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my problem with my new mixer.

Discussion in 'Recording Gear and Equipment [BG]' started by metallicarock, Aug 30, 2008.

  1. metallicarock


    Sep 9, 2007
    ok, so i bought a mixer off ebay and its a behringer eurorack ub802, and im having a few problems setting it up.

    it works if i plug my bass into its line in and then its "main out" into my pc's line in, but because its my first mixer im not sure that this was right.

    i have a feeling that your meant to put your bass into it via your amp, but when i tried this the computer does not pick up any sound when i play my bass :meh:. im using cubase sx3 and a marshall mb15 amp. also ive checked everythings working on their own

  2. thefruitfarmer


    Feb 25, 2006
    Kent UK
    Well, you're going to need a preamp at some point between your bass guitar and the computer hard drive.

    Is there a DI out from the Marshall?
  3. metallicarock


    Sep 9, 2007
    uuuhhh.... im kinda new to the whole thing

    whats a DI?
  4. metallicarock


    Sep 9, 2007
    ok a friend told me that you just need to plug your bass into the mixer, and then use beafier speakers (cos mine are crap) for the output of my pc.
  5. Direct Interface. But that is usually to run your bass into a mixer, or run your amp into a mixer when no mic is available or desired.
    But I am not sure I understand your question. Have you run your mixer into your computer somehow? You will need some type of A/D converter to get the out signal of your Berhinger into your computer. Does your computer have recording software? It might be helpful for you to look at some recording forums before you go any further.
    Give these guys a good looking over.
    That is just ONE link to a very large sight. Check out some of their other pages.
    Good Luck
  6. seanm

    seanm I'd kill for a Nobel Peace Prize!

    Feb 19, 2004
    Ottawa, Canada
    You are doing it right. The mixer has a preamp, so you *don't* use your amp.

    If you have a passive bass, you still might want to use a DI since the input impedance on the Behringer's tends to be very low.
  7. If you have a passive bass, you will have better results either taking a line out of your amp if it has one, or plugging your bass into a DI box and then the box into the mixer.

    OR if you just want to record bass, you could just plug your bass into the mic in on your computer instead of the line in, using a 1/4" to 1/8" adapter. You don't even need the mixer if that's the case.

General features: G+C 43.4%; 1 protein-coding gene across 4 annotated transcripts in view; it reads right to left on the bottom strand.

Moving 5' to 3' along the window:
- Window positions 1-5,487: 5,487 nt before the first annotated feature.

If it's an active bass, check all your gain stages and make sure you have all the levels up.
  8. hbarcat

    hbarcat Supporting Member

    Aug 24, 2006
    Rochelle, Illinois
    You want to go from here:


    to here:


    and then into your computer.

    What you need to do is plug the bass into the amp as usual ans then run an instrument cable from the "line out" jack on the amp to the "line in" on either of the first two channels of the mixer. Then run another instrument cable from the main out channels into the "line in" on your computer's sound card. In my experience recording bass through Behringer mixers I have gotten better results by going through the amp first (assuming you don't have a separate DI box) as the bass amp will typically allow you to "voice" your sound to be more like what a bass is supposed to sound like.

    What exactly in the input to your computer? Most sound cards have a small 1/8" stereo input jack and you need to have a particular cable adapter to do this.
  9. DocBop


    Feb 22, 2007
    Los Angeles, CA
    What you're doing usually won't work. A Line In is expecting a higher gain input like from the line out of a CD, or line out of an pre-amp. But that mixer has a gain control on the Line In so you can boost the signal up. A more typical setup would be plug your bass into a DI box and out the DI to the mic' input of a mixer. The DI converts your high impedance output of your bass to low impedance like a microphone. If your amp has an output you can run from it to the mixer, but have to check what type of output the amp has.